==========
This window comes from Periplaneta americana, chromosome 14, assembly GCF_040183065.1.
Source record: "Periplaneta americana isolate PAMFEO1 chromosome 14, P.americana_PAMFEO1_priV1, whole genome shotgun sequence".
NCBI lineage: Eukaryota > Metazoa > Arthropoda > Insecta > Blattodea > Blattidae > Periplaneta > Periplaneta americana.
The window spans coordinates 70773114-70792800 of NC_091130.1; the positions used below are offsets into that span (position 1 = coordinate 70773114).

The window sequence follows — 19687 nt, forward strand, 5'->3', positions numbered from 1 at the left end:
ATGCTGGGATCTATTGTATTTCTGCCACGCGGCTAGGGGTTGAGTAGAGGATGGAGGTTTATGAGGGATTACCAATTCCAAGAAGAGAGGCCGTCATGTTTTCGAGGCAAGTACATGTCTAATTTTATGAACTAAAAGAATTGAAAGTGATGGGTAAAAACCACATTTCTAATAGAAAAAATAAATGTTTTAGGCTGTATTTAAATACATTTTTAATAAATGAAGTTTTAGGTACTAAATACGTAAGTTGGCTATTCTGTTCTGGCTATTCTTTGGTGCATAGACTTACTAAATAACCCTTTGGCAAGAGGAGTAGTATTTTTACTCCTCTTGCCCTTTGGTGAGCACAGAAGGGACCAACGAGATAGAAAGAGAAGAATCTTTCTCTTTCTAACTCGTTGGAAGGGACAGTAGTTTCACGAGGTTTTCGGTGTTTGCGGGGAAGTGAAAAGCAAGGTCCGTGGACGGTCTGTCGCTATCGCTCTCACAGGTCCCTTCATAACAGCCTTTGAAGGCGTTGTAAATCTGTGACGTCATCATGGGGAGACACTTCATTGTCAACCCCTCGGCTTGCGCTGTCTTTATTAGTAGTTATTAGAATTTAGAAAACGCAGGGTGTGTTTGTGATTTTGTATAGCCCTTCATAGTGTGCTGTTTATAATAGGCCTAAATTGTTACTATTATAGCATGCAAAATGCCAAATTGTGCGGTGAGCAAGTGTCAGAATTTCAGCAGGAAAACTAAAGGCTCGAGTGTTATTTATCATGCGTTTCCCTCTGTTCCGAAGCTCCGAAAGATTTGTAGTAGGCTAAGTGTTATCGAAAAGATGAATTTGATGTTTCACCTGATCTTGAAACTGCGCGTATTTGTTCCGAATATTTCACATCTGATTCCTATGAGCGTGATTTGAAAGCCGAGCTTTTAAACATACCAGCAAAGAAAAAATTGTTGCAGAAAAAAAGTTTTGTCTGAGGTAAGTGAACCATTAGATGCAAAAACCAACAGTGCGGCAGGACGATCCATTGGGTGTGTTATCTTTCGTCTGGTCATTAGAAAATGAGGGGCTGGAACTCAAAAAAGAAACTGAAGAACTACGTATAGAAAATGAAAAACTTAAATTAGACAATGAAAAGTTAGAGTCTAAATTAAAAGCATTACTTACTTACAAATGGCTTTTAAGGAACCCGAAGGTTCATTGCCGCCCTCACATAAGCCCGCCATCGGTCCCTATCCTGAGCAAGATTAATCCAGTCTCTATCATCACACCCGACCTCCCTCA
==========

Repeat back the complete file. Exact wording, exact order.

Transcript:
This window comes from Periplaneta americana, chromosome 14, assembly GCF_040183065.1.
Source record: "Periplaneta americana isolate PAMFEO1 chromosome 14, P.americana_PAMFEO1_priV1, whole genome shotgun sequence".
NCBI lineage: Eukaryota > Metazoa > Arthropoda > Insecta > Blattodea > Blattidae > Periplaneta > Periplaneta americana.
The window spans coordinates 70773114-70792800 of NC_091130.1; the positions used below are offsets into that span (position 1 = coordinate 70773114).

The window sequence follows — 19687 nt, forward strand, 5'->3', positions numbered from 1 at the left end:
ATGCTGGGATCTATTGTATTTCTGCCACGCGGCTAGGGGTTGAGTAGAGGATGGAGGTTTATGAGGGATTACCAATTCCAAGAAGAGAGGCCGTCATGTTTTCGAGGCAAGTACATGTCTAATTTTATGAACTAAAAGAATTGAAAGTGATGGGTAAAAACCACATTTCTAATAGAAAAAATAAATGTTTTAGGCTGTATTTAAATACATTTTTAATAAATGAAGTTTTAGGTACTAAATACGTAAGTTGGCTATTCTGTTCTGGCTATTCTTTGGTGCATAGACTTACTAAATAACCCTTTGGCAAGAGGAGTAGTATTTTTACTCCTCTTGCCCTTTGGTGAGCACAGAAGGGACCAACGAGATAGAAAGAGAAGAATCTTTCTCTTTCTAACTCGTTGGAAGGGACAGTAGTTTCACGAGGTTTTCGGTGTTTGCGGGGAAGTGAAAAGCAAGGTCCGTGGACGGTCTGTCGCTATCGCTCTCACAGGTCCCTTCATAACAGCCTTTGAAGGCGTTGTAAATCTGTGACGTCATCATGGGGAGACACTTCATTGTCAACCCCTCGGCTTGCGCTGTCTTTATTAGTAGTTATTAGAATTTAGAAAACGCAGGGTGTGTTTGTGATTTTGTATAGCCCTTCATAGTGTGCTGTTTATAATAGGCCTAAATTGTTACTATTATAGCATGCAAAATGCCAAATTGTGCGGTGAGCAAGTGTCAGAATTTCAGCAGGAAAACTAAAGGCTCGAGTGTTATTTATCATGCGTTTCCCTCTGTTCCGAAGCTCCGAAAGATTTGTAGTAGGCTAAGTGTTATCGAAAAGATGAATTTGATGTTTCACCTGATCTTGAAACTGCGCGTATTTGTTCCGAATATTTCACATCTGATTCCTATGAGCGTGATTTGAAAGCCGAGCTTTTAAACATACCAGCAAAGAAAAAATTGTTGCAGAAAAAAAGTTTTGTCTGAGGTAAGTGAACCATTAGATGCAAAAACCAACAGTGCGGCAGGACGATCCATTGGGTGTGTTATCTTTCGTCTGGTCATTAGAAAATGAGGGGCTGGAACTCAAAAAAGAAACTGAAGAACTACGTATAGAAAATGAAAAACTTAAATTAGACAATGAAAAGTTAGAGTCTAAATTAAAAGCATTACTTACTTACAAATGGCTTTTAAGGAACCCGAAGGTTCATTGCCGCCCTCACATAAGCCCGCCATCGGTCCCTATCCTGAGCAAGATTAATCCAGTCTCTATCATCACACCCGACCTCCCTCA